4. Llama Spit Spit
Llama Spit Spit is an oddball shoot them up, featuring a flying llama exploding crazy cartoon enemies with a mix of spittle and high-powered weaponry.
The controls are amazingly easy, meaning even younger players can get on board. Power-ups and collectible llamas (with their background imagery) keep things exciting over the long term.
The one snag is it’s the spit of Shooty Skies (Android/iOS), which is the more helpful (and more surreal) game – although the lack of ads and IAP means the llamas get the nod for this special table.
5. Disney Crossy Road
The original Crossy Road sensibly reworked Frogger, with blocky characters hopping across countless chunky landscapes, striving to avoid a dunk in a river or getting flattened by a train. But the masterstroke was a raft of unlockable parts.
Disney Crossy Road is much similar but uses Disney characters that frequently radically overhaul the game’s visuals and gameplay mechanics. Over 100 figurines are there to discover, and although IAP lurks, playing and gathering coins in the in-game worlds is all you require to snag them all.
6. Frisbee Forever 2
You’d consider flinging a plastic disc about would make for a nonsense video game. Luckily, Frisbee Forever 2 is more akin to a set of rollercoasters, with you guiding you’re driving through gates, collecting stars along the way.
There’s a hint of Nintendo about this breezy arcade experience, with its vibrant visuals, sharp level design, and a basic control system fit for all. And although there are freemium bases, you’re rewarded with in-game currency for every second played – even if an attempt at a level finishes in failure.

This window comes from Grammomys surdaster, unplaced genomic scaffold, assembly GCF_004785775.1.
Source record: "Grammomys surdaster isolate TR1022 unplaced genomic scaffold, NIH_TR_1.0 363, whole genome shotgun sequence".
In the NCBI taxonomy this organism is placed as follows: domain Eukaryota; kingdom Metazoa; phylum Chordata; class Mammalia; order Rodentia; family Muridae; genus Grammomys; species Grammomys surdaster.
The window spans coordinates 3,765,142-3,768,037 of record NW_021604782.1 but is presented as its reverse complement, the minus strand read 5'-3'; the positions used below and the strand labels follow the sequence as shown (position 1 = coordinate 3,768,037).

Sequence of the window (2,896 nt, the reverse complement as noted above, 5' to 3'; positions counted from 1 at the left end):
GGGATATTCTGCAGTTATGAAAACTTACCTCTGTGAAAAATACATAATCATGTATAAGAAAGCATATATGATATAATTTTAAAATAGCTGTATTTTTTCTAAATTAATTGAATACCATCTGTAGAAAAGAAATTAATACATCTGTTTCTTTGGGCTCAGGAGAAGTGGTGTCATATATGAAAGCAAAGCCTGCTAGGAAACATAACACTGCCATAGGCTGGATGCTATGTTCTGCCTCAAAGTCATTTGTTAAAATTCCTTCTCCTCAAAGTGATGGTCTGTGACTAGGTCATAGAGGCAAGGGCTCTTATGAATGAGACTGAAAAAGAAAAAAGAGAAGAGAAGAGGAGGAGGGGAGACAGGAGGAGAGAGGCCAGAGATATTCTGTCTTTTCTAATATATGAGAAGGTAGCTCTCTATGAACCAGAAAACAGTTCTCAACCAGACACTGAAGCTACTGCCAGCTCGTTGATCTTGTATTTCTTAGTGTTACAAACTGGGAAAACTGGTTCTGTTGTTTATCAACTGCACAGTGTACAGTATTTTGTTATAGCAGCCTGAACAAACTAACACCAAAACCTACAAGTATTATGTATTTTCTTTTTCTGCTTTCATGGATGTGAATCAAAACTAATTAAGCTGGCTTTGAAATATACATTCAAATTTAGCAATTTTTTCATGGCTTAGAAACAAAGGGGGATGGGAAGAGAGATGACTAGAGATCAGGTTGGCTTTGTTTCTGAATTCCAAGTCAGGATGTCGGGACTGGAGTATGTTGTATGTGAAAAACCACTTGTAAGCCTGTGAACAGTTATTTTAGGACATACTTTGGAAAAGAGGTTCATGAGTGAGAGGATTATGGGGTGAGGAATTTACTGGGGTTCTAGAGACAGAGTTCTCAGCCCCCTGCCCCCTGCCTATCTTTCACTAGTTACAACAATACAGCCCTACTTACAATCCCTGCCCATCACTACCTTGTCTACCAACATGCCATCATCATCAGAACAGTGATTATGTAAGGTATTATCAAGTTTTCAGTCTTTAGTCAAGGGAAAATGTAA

7. Fruit Ninja
In the fast-paced Fruit Ninja, your number becomes a practical sword, hacking pieces of fruit lobbed on to the screen in two, and trying to avoid cutting into game-ending bombs.
It’s excellent fodder for a tablet since you can make pleasingly long swipes across the display. But also the game allows local multiplayer, so two children can zealously pit their fruit-slicing skills against each other.
With its small isometric worlds you spin with a digit, and landscape-flipping mechanics, Mekorama brings to mind Monument Valley. But this game has no Escher-like visual illusions; instead, it focuses on straightforward pathfinding as you support an ambling robot to reach its aims.
Here It’s a beautiful, thoughtful, tactile experience, and on a tablet is fit for parent/child play, with you working through the puzzles collectively. Once you’re to do with the 50 built-in levels, you can download more from the internet, or create your own.
9. Super Stickman Golf 3
For numerous children, golf won’t excite. But the Super Stickman universe doesn’t partake in typical golf. Rather, you’re thwacking balls across larger-than-life side-on courses – heavy castles; laser-strewn bases; floating islands.
Even though it’s enjoyable to play by yourself, and makes complete use of larger screens (by letting you see more of each course and therefore propose more correctly), it also has fantastic multiplayer game types.
You can play turn-by-turn matches with buddies, or attempt your hand at frenetic, madcap ‘race to the hole’ skirmishes.
If you’ve numerous children with devices, Spaceteam’s a delightfully bonkers way to have them all yell at each other in a vaguely productive way that in theory, supports them work as a team. Particularly, a ‘spacetime’ in a ship attempting to outrun an exploding star, with control panels designed by a sadist.
Once devices are attached, guidance looks on your screen – but the controls may be on someone else’s. So you’ll have people screaming nonsense like “someone turn on the dangling shunter” while counting out if their screen has a ‘spectrobolt’ slider, just like in Star Trek.